John Guckenheimer

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John Mark Guckenheimer
John Guckenheimer.jpg
Born 1945
Baton Rouge, Louisiana
Residence U.S.
Nationality American
Fields Mathematician
Institutions University of California, Santa Cruz
Cornell University
Alma mater Harvard University
Doctoral advisor Stephen Smale
Doctoral students Allan Willms
Known for Dynamical systems
Bifurcation theory
Notable awards Leroy P. Steele Prize (2013)

John Mark Guckenheimer (born 1945) joined the Department of Mathematics at Cornell University in 1985. He was previously at the University of California at Santa Cruz (1973-1985). He was a Guggenheim fellow in 1984, and was elected president of the Society for Industrial and Applied Mathematics (SIAM) and served as president 1997-1998.[1] Guckenheimer received his B.A. from Harvard University in 1966 and his Ph.D. from the University of California at Berkeley in 1970.[2] His Ph.D. thesis advisor was Stephen Smale.[3]

His book Nonlinear Oscillations, Dynamical Systems and Bifurcation of Vector Fields (with Philip Holmes) is an extensively cited work on dynamical systems.


Dr. John Guckenheimer's research has focused on three areas - neuroscience, algorithms for periodic orbits, and dynamics in systems with multiple time scales.[4]


Guckenheimer studies dynamical models of a small neural system, the stomatogastric ganglion of crustaceans - attempting to learn more about neuromodulation, the ways in which the rhythmic output of the STG is modified by chemical and electrical inputs.

Algorithms for Periodic Orbits[edit]

Employing automatic differentiation, Guckenheimer has constructed a new family of algorithms that compute periodic orbits directly. His research in this area attempts to automatically compute bifurcations of periodic orbits as well as "generate rigorous computer proofs of the qualitative properties of numerically computed dynamical systems".

Dynamics in systems with Multiple Time Scales[edit]

Guckenheimer's research in this area is aimed at "extending the qualitative theory of dynamical systems to apply to systems with multiple time scales". Examples of systems with multiple time scales include neural systems and switching controllers.


Guckenheimer's research has also included the development of computer methods used in studies of nonlinear systems. He has overseen the development of DsTool, an interactive software laboratory for the investigation of dynamical systems.[5]

Awards and honors[edit]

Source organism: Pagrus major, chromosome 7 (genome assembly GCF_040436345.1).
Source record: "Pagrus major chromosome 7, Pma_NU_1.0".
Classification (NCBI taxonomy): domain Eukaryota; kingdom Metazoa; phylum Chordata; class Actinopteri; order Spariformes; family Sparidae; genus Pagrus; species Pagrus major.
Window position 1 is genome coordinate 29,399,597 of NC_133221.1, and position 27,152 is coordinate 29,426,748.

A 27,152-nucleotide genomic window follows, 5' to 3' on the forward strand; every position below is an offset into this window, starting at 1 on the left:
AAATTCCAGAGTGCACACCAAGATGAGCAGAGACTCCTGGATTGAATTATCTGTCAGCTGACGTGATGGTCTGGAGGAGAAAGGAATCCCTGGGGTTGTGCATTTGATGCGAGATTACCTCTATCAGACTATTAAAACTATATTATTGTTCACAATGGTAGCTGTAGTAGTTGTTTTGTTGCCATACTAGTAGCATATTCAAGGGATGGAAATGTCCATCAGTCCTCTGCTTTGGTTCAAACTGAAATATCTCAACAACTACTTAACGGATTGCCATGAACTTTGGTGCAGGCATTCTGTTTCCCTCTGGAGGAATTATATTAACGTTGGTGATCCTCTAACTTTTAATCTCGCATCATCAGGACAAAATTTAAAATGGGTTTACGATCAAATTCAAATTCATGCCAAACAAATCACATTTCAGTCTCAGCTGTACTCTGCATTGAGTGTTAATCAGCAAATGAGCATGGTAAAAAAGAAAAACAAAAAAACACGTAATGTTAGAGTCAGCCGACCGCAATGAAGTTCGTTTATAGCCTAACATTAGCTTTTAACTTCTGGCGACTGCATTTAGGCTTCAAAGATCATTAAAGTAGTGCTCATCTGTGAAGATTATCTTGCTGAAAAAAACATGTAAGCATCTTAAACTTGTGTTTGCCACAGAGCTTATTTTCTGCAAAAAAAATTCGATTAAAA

He became a SIAM Fellow in 2009.[6] In 2012 he became a fellow of the American Mathematical Society.[7] He won a Leroy P. Steele Prize in 2013 for his book (coauthored with Phil Holmes), and he will give the Moser Lecture in May 2015.

Selected publications[edit]

  • Nonlinear Oscillations, Dynamical Systems and Bifurcation of Vector Fields (with P. Holmes), Springer-Verlag, 1983, 453 pp.
  • Phase portraits of planar vector fields: computer proofs, J. Experimental Mathematics 4 (1995), 153–164.
  • An improved parameter estimation method for Hodgkin-Huxley model (with A. R. Willms, D. J. Baro and R. M. Harris-Warrick), J. Comp. Neuroscience 6 (1999), 145–168.
  • Computing periodic orbits and their bifurcations with automatic differentiation (with B. Meloon), SIAM J. Sci. Stat. Comp. 22 (2000), 951–985.
  • The forced van der Pol equation I: the slow flow and its bifurcations (with K. Hoffman and W. Weckesser), SIAM J. App. Dyn. Sys. 2 (2002), 1–35.


  1. ^ SIAM Presidents
  2. ^ John Guckenheimer. "John Guckenheimer, Professor of Mathematics and Theoretical and Applied Mechanics". Cornell University. Archived from the original on 2008-04-20. Retrieved 2008-03-31. 
  3. ^ The Mathematics Genealogy Project. "Mathematics Genealogy Project". North Dakota State University, Fargo, North Dakota. Retrieved 2008-03-31. 
  4. ^ John Guckenheimer. "Research". Cornell University. Archived from the original on 2008-04-20. Retrieved 2008-03-31. 
  5. ^ John Guckenheimer. "DsTool". Cornell University. Archived from the original on 2007-10-17. Retrieved 2008-03-31. 
  6. ^ SIAM Fellows
  7. ^ List of Fellows of the American Mathematical Society, retrieved 2013-01-19.


External links[edit]